September 3, 2010

Reality Check, Anyone?

Al-Quds day rally carnage in Quetta. (Photo:
Incidents keep transpiring in our country that push one to the brink of dementia. Bomb blasts, suicide blasts, suicide rates, rapes, public lynching, gross miscarriages of justice, cheating, fraud, prejudices, biases, corruption, immorality and not in the normal visually indecent way, but the bigger dilemma that has slowly made itself the hallmark of our society, dishonesty, depravity all of them, we see every day and every day we turn our backs on them.

A friend asked me on the day of the Lahore bomb blasts if I actually felt sad about the ordeal that the Lahoris will once again have to undergo, and I was quite surprised by the answer I gave her. I said no, I don’t feel sad. I don’t feel anything. The thing is, I have been numbed and desensitized so much so that I cannot connect on an emotional level with my fellow countrymen. I am unmoved by their plight. I have become resistive to the forces that are trying to penetrate this cocoon that I have invariably created around myself to hide in when the world outside is so cruel.

It isn’t only me though. Nearly all of us have undergone this transformation. Every day I come across people who in earnest, I would probably call pseudo Pakistanis (defined by their gesticulation and their unrealistic lifestyles), but then I stop to think if I am any different than them? There are people for instance, who would willingly spend Rs. 50,000 to buy a new iPhone or a Blackberry, but they don’t even know how many people died in the floods. Or how many were displaced. They wouldn’t be able to tell you how many people died in the Yom-ul-Quds day rally in Quetta, nor would they know about the number of dead in the Lahore triple blasts from the day before. There are people who don’t even know if blasts occurred in the last 48 hours in this country, and there are those who don’t even know where Quetta is.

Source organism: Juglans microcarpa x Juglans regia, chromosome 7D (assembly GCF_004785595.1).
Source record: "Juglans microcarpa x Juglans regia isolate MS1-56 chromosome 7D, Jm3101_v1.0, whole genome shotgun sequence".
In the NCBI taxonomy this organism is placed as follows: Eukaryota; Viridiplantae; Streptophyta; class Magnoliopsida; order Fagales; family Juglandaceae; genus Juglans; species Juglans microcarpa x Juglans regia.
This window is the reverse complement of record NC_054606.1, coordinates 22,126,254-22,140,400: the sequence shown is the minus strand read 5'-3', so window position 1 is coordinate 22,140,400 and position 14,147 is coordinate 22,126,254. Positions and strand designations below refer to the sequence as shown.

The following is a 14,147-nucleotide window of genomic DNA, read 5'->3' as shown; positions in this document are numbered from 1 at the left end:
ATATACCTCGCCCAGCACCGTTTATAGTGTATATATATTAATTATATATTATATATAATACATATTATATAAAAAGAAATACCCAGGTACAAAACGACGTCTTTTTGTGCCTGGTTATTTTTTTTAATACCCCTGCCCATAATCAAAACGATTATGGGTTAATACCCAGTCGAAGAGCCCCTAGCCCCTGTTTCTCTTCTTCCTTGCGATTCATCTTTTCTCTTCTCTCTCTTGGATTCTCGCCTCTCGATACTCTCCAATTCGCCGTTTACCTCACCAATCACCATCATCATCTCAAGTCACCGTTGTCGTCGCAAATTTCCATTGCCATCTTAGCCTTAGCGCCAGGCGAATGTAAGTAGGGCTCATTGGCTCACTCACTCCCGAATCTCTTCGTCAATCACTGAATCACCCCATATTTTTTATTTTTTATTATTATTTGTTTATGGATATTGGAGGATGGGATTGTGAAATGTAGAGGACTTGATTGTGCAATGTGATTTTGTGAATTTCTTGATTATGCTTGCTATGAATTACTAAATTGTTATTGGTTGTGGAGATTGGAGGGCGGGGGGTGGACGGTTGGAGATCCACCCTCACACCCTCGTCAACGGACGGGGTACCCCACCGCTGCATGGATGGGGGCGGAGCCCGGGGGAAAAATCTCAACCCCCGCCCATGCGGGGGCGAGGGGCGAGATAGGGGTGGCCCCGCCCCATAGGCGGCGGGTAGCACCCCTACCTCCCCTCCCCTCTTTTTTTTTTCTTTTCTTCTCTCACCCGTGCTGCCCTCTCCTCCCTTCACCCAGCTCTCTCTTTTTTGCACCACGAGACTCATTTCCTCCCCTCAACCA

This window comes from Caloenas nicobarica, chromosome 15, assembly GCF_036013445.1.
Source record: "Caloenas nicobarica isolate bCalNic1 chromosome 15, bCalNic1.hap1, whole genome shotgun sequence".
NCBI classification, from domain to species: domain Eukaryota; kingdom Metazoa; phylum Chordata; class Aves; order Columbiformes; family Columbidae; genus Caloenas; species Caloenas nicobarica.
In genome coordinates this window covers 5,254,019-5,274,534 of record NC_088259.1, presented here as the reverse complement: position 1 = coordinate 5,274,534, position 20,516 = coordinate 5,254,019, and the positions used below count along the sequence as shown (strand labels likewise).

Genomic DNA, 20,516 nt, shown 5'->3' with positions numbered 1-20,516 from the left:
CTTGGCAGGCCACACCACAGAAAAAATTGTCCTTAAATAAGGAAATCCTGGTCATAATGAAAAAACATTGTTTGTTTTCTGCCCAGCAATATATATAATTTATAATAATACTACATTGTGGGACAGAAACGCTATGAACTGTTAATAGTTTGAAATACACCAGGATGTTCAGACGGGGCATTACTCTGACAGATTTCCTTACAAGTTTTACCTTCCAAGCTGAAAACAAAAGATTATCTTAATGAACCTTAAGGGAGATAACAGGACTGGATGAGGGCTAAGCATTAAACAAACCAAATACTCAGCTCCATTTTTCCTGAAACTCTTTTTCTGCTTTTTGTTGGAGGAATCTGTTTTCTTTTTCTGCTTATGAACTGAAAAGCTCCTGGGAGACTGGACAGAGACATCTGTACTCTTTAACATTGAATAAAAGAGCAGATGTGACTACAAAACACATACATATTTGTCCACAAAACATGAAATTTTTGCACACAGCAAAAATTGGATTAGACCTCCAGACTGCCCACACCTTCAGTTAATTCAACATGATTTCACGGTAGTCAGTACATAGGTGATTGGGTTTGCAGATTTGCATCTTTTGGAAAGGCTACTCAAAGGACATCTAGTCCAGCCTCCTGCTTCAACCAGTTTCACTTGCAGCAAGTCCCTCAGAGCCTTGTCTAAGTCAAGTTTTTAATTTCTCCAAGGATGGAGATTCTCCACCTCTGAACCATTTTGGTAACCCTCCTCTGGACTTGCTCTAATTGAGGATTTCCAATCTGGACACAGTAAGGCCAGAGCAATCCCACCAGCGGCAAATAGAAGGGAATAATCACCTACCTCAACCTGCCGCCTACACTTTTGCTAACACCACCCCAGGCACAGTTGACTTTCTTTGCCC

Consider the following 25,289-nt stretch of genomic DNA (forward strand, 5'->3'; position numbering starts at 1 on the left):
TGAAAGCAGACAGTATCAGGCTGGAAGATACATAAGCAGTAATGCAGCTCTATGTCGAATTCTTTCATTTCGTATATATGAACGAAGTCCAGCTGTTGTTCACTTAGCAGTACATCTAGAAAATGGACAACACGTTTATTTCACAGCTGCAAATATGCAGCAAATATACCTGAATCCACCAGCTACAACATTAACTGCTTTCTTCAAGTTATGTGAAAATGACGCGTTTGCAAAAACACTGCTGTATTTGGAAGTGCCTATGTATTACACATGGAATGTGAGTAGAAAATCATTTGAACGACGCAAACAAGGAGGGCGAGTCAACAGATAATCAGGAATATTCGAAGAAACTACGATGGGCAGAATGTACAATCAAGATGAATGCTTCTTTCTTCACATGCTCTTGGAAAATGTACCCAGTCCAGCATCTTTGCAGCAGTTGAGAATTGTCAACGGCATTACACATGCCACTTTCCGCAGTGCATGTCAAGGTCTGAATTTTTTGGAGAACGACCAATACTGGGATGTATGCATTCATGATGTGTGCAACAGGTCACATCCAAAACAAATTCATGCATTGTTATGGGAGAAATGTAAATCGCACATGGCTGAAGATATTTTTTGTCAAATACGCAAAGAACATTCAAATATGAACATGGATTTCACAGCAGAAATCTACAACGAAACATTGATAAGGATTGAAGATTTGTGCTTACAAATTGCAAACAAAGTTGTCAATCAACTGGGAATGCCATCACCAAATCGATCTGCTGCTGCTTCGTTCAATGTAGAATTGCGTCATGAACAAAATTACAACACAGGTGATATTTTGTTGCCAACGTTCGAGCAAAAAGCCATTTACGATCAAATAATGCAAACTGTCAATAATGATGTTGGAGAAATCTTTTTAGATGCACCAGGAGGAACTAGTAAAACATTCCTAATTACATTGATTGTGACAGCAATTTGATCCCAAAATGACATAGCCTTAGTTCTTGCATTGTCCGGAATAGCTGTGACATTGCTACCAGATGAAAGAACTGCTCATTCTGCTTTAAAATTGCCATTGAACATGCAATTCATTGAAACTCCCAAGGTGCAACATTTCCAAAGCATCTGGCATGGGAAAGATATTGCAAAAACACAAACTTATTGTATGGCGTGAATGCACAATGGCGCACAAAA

This is not a measure of judging your patriotism, or your love for your country; this is just a rhetorical post asking you to find out whether you’re in touch with reality. Day in and day out I keep blitzing on with my life not caring about what goes on in the life of the 180 million people of this country. I just care about my neck, my life, my peace. But then, what defines my peace does not even see the light of the day in millions of people’s lives. They probably never even dream about it.

I wake up every day with the thought that I face an uncertain future, but if all else fails, I might salvage some pride by ending up somewhere. But then I realize there are people who wake up every day with one goal in their minds: surviving today. There is a massive disconnect that has burned itself into our social fabric. We, the privileged class with our Facebooks, and Twitters, and MSNs have never really delved beyond the surface. You will probably read this and scrap it. You will feel sorry for the country and you might feel helpless. If you really feel like doing something, the most you will do is send out a tweet deploring your countrymen, yourself, the society and what not, and you will probably set a sad, disheartened Facebook status deploring our plight. But that is the end of it. You will move on with your life because you do not understand the horrors of being one of the common people. It is our dilemma. The privileged class’s dilemma.

It has been one month since the floods ravaged our country. In the last three days, we have lost a total of at least 85 Pakistanis to mind boggling terrorist attacks. How many of us are interested in either of the stories? The Sialkot lynching provided a much needed moment of introspection for us but we squandered it by blaming ourselves, our society, the environment that we have grown up in, our social fabric, our judicial system. And then, we moved on. That incident was a wakeup call. It told us to shelve our cocoons and step into the real world and take cognizance of our plight. But we did not like that notion, so we continued with the status quo. We wrote a few articles, said a few words, lambasted the police and all was well.

Our traditional values espousing despondency need to be challenged. Because I’m sick of being sad, and I believe those who care are also tired and bogged down by our ineptitude. We need a reality check; we need to shelve our safety bubbles and step out into the real world. Because that’s the only way we’ll ever reconnect with the reality called life in Pakistan.